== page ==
9. An investigation to identify the causes of road crashes and recommend remedial treatments at Tresidder Avenue and at the intersections of Kensington Road /Duke Street and Kensington Avenue/Todman Avenue.

TSC – Any situation where there are safety concerns, should be investigated including the Nine Ways intersection.

§      Supports investigation at high crash rate locations

 

Noted – Tressider Avenue is a location for which Council has responsibility – the RTA has responsibility for the Nine Ways Roundabout

10. The RTA be requested to undertake investigations to identify the causes of road crashes and implement remedial treatments along Anzac Parade. Alternatively, the RTA may be prepared to fund Council to undertake these investigations.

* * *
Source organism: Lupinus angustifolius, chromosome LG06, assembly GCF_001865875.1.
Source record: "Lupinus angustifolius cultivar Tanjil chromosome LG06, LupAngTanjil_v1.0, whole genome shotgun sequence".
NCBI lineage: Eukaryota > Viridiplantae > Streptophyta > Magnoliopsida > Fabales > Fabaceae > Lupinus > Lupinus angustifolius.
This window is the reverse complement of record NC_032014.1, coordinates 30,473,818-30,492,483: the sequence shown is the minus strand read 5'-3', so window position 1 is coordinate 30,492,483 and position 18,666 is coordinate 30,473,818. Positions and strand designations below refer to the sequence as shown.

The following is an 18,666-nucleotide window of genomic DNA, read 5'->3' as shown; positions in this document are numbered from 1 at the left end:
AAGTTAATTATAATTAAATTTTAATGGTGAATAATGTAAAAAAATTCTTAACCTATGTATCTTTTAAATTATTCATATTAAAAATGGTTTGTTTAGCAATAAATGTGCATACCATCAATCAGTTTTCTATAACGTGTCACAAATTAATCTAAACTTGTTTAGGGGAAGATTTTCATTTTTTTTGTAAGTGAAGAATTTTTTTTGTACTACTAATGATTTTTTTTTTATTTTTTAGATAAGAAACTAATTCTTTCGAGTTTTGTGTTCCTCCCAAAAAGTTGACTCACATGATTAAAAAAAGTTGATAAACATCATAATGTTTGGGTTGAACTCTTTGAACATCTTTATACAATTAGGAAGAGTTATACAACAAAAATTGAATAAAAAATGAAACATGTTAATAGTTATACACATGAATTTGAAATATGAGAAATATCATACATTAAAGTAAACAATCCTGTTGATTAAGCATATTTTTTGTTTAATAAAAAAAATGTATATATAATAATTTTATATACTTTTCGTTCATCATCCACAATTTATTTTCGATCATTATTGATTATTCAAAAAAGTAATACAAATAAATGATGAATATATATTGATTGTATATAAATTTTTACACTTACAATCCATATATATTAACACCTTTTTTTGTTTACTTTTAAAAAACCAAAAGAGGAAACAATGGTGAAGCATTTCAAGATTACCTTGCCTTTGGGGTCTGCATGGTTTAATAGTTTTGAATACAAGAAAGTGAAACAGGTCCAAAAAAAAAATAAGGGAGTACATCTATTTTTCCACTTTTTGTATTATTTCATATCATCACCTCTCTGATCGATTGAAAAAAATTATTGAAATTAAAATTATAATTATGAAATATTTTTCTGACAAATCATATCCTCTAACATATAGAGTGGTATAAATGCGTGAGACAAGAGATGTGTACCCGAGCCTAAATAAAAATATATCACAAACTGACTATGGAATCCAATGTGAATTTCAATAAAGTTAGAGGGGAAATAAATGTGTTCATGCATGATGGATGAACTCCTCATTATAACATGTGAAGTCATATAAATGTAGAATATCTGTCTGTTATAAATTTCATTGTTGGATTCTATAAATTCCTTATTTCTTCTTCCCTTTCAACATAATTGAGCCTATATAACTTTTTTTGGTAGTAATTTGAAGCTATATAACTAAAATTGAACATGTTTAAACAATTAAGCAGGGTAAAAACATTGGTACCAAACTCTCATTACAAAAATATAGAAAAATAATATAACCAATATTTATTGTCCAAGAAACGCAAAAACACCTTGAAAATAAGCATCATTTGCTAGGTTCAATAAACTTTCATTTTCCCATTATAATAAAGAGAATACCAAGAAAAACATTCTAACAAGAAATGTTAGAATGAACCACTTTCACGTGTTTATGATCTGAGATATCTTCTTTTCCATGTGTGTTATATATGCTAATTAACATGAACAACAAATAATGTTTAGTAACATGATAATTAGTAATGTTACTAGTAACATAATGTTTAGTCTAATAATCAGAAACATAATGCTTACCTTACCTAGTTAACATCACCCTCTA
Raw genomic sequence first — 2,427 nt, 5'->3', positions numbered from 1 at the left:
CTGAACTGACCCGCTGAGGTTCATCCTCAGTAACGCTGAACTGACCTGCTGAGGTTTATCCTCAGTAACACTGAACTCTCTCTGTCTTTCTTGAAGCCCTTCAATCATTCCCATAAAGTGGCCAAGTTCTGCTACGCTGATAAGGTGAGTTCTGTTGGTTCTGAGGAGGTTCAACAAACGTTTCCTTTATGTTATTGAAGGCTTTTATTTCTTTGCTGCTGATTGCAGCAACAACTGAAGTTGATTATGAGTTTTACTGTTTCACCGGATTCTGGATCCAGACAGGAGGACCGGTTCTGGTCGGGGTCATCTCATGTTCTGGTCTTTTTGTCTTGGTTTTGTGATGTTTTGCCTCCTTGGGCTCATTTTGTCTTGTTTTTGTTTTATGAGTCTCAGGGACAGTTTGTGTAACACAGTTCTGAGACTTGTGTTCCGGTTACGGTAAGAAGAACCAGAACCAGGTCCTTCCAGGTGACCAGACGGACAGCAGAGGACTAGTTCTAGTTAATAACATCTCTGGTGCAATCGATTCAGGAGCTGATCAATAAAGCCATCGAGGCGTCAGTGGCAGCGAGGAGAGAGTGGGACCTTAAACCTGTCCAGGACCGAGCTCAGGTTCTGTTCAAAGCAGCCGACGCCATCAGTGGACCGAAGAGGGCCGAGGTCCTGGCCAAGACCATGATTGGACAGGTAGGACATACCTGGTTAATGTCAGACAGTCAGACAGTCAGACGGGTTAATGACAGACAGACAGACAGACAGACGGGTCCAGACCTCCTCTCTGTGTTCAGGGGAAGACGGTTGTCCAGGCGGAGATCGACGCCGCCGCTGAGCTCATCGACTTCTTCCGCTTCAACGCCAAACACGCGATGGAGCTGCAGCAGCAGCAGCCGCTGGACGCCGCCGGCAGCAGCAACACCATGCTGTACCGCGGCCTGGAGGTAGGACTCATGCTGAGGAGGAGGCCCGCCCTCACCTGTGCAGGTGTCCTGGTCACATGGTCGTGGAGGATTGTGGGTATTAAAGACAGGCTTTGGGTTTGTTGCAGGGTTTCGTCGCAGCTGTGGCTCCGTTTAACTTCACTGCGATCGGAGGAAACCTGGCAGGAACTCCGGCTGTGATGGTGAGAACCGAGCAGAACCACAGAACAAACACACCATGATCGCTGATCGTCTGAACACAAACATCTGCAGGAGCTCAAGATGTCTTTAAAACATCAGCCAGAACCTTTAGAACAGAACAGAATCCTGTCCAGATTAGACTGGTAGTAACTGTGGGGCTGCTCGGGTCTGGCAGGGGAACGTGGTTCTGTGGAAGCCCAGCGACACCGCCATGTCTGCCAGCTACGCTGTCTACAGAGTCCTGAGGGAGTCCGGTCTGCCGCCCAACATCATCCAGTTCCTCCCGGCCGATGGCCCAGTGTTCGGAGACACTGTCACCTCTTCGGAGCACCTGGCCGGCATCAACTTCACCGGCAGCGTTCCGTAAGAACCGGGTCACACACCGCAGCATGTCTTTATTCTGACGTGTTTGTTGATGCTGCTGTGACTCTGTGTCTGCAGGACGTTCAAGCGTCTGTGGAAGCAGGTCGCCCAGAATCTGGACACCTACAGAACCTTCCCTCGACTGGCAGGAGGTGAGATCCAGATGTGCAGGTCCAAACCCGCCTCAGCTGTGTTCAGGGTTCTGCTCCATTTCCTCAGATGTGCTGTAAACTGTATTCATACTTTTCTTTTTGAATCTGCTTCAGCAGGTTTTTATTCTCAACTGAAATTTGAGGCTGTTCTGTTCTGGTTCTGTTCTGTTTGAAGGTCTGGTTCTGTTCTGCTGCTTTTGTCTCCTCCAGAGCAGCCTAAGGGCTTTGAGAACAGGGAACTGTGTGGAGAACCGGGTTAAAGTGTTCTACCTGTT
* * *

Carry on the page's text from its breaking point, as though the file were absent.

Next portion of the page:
TSC – As per 9) above 

§      Supports investigation at high crash rate locations

 

 

Noted

 


 

Submission Reference

D00837253

Comments

Issues

Response

1. The scope of the analyses and data obtained are not always equal to the task of addressing Council’s primary objectives

§      Significant concerns about data and quality of report

 

 

 

Tables 2.5 and 2.6 provided SIDRA results for the am and pm peaks for 6 intersections out of the 10 surveyed. It is not obvious why the intersection for Doncaster Ave and Roma Ave was omitted, since it would appear to be of concern in light of Table 2.4.

 

 

 

 

Noted – referred to consultant for response.

 

Houston Road probably has as much traffic as Day Avenue. It should have been surveyed. The omissions of Houston Ave, Kensington Road, north Cottenham and Doncaster in Tables 6.1 and 6.2 and Figures 6.1 and 6.2 are regrettable.